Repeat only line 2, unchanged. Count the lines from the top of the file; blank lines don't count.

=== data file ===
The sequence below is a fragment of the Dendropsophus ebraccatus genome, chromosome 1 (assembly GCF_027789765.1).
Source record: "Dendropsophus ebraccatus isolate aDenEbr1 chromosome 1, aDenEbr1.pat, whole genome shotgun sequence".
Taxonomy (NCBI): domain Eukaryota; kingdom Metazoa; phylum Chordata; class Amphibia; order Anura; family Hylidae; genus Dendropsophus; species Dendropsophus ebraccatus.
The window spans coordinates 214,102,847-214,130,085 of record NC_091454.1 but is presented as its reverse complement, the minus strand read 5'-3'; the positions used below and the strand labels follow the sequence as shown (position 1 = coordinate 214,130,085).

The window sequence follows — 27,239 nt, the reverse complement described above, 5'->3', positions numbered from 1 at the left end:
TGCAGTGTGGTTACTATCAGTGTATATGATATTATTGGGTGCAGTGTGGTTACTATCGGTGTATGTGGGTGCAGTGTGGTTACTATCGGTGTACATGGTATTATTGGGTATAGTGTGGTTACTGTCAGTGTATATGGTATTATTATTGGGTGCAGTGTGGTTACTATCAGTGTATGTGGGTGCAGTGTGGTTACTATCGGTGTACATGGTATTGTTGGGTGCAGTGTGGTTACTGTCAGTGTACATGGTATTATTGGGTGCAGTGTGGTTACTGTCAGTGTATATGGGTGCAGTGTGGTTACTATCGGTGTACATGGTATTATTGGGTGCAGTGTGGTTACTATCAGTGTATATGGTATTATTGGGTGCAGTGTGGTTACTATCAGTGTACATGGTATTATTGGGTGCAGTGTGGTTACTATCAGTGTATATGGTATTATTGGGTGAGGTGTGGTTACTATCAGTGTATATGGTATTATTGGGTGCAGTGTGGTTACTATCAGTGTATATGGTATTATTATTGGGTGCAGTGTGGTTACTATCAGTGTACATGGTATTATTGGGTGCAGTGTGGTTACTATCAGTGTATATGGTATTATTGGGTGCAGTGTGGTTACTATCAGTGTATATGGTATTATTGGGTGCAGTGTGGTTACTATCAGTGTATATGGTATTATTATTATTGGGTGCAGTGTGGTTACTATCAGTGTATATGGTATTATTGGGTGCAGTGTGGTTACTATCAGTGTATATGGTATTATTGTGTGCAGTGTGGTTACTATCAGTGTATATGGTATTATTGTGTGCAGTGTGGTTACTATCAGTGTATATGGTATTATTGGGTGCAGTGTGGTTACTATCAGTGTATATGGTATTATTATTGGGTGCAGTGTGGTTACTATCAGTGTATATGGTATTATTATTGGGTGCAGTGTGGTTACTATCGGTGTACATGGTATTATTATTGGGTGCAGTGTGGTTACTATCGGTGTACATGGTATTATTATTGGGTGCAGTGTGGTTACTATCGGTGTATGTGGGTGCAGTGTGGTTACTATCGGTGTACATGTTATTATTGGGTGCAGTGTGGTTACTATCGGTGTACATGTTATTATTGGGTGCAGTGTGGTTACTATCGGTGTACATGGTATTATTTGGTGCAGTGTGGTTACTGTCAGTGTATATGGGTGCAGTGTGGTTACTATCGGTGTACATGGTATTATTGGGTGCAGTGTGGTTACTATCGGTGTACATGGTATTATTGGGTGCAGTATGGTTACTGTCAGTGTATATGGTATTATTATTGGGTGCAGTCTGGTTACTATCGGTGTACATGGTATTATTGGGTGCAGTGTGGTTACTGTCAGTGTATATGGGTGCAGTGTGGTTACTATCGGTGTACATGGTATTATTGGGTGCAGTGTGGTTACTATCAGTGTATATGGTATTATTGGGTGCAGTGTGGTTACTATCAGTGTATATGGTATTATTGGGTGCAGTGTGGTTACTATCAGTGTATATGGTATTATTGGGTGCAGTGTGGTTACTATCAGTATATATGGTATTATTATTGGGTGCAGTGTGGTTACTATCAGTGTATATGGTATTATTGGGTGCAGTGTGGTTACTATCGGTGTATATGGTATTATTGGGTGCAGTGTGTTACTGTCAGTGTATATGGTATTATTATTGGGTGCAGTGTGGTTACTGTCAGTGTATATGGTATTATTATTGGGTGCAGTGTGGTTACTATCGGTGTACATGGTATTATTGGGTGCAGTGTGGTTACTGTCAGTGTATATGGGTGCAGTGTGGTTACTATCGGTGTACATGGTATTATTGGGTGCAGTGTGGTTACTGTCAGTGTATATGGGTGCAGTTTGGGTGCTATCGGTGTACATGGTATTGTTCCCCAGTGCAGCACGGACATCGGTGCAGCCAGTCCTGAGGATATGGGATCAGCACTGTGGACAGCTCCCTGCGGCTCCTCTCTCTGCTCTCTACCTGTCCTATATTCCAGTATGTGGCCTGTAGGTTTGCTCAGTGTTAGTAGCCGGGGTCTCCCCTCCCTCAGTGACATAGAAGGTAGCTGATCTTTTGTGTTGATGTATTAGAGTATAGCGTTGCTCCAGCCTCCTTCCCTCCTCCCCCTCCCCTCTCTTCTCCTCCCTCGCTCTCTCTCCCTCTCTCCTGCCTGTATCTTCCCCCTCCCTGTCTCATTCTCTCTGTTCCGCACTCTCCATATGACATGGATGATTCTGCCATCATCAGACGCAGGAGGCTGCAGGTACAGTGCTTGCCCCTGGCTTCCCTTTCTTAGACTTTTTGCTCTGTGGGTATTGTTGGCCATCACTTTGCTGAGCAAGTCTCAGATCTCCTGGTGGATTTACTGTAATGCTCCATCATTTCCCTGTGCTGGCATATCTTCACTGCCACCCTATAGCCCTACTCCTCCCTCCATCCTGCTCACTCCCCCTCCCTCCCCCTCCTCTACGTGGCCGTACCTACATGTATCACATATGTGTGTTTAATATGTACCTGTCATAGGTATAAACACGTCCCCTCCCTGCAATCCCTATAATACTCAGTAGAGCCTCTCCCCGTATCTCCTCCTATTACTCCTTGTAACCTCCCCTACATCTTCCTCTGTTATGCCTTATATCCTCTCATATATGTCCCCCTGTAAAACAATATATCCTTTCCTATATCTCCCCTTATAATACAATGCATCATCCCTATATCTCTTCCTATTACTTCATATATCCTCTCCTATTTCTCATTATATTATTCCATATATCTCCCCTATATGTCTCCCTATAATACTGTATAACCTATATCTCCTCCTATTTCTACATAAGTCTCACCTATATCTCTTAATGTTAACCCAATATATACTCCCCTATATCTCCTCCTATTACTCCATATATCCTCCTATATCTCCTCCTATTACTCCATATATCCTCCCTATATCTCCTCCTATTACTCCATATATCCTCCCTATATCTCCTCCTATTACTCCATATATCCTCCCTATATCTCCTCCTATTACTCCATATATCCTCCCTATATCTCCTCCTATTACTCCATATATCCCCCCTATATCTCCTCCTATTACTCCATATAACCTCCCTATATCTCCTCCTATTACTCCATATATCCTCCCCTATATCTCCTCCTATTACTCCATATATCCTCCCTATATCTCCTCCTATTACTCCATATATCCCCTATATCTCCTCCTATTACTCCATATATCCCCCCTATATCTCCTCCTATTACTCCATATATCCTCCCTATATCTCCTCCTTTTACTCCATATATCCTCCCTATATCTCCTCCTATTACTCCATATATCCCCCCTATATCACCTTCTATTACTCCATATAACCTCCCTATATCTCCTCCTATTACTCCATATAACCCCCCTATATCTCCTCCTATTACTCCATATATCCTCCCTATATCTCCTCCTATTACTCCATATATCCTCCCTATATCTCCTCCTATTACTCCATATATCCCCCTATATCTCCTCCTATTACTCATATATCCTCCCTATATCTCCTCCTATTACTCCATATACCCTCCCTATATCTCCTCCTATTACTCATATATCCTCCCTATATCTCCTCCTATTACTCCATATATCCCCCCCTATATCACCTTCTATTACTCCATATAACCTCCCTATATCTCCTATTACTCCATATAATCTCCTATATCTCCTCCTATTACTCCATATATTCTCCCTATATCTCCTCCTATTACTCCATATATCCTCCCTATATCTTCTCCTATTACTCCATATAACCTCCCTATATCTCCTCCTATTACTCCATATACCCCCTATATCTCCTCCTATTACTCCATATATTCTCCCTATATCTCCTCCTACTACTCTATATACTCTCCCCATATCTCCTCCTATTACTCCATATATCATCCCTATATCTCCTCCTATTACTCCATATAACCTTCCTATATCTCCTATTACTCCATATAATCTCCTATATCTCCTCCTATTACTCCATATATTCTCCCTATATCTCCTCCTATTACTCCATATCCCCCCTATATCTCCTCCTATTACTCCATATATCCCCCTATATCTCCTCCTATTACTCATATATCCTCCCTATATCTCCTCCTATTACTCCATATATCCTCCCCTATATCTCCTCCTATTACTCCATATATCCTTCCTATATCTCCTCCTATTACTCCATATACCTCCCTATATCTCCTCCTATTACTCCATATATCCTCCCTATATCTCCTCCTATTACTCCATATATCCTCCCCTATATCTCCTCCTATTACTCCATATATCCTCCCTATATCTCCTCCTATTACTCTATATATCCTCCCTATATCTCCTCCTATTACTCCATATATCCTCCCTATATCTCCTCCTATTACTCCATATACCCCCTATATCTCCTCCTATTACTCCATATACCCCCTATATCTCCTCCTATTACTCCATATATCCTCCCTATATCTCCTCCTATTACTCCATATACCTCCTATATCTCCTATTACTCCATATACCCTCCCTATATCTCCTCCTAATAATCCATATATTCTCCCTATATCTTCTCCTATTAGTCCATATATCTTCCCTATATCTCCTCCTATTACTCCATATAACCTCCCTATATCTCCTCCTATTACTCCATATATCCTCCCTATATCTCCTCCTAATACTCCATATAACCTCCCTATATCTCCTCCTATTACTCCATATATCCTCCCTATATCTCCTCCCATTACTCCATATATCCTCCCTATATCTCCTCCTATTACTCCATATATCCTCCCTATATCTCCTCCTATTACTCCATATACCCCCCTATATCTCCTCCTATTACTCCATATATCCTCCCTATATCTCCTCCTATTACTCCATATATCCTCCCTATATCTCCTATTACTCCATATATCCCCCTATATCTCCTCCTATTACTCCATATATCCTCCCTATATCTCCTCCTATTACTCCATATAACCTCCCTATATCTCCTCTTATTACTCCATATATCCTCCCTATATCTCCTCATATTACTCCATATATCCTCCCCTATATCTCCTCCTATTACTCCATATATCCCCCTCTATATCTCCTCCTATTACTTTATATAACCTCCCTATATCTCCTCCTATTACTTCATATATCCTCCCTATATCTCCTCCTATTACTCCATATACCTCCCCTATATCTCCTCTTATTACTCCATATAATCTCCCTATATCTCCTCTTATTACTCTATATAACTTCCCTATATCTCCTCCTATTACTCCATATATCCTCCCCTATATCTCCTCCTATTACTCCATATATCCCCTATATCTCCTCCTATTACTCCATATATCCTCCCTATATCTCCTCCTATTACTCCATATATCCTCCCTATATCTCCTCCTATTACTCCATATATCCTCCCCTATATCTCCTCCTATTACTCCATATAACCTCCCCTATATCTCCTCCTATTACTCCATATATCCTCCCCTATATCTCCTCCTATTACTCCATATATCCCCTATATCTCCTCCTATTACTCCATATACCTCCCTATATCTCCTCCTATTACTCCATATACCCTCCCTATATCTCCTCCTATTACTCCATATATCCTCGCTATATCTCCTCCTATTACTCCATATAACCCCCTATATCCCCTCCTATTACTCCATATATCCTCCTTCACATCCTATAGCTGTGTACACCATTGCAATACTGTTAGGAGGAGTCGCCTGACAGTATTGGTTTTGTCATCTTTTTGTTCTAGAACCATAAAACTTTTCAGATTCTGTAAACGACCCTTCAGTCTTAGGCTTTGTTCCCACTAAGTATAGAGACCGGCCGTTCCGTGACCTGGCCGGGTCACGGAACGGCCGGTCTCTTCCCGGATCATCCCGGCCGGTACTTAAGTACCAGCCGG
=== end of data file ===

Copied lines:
Source record: "Dendropsophus ebraccatus isolate aDenEbr1 chromosome 1, aDenEbr1.pat, whole genome shotgun sequence".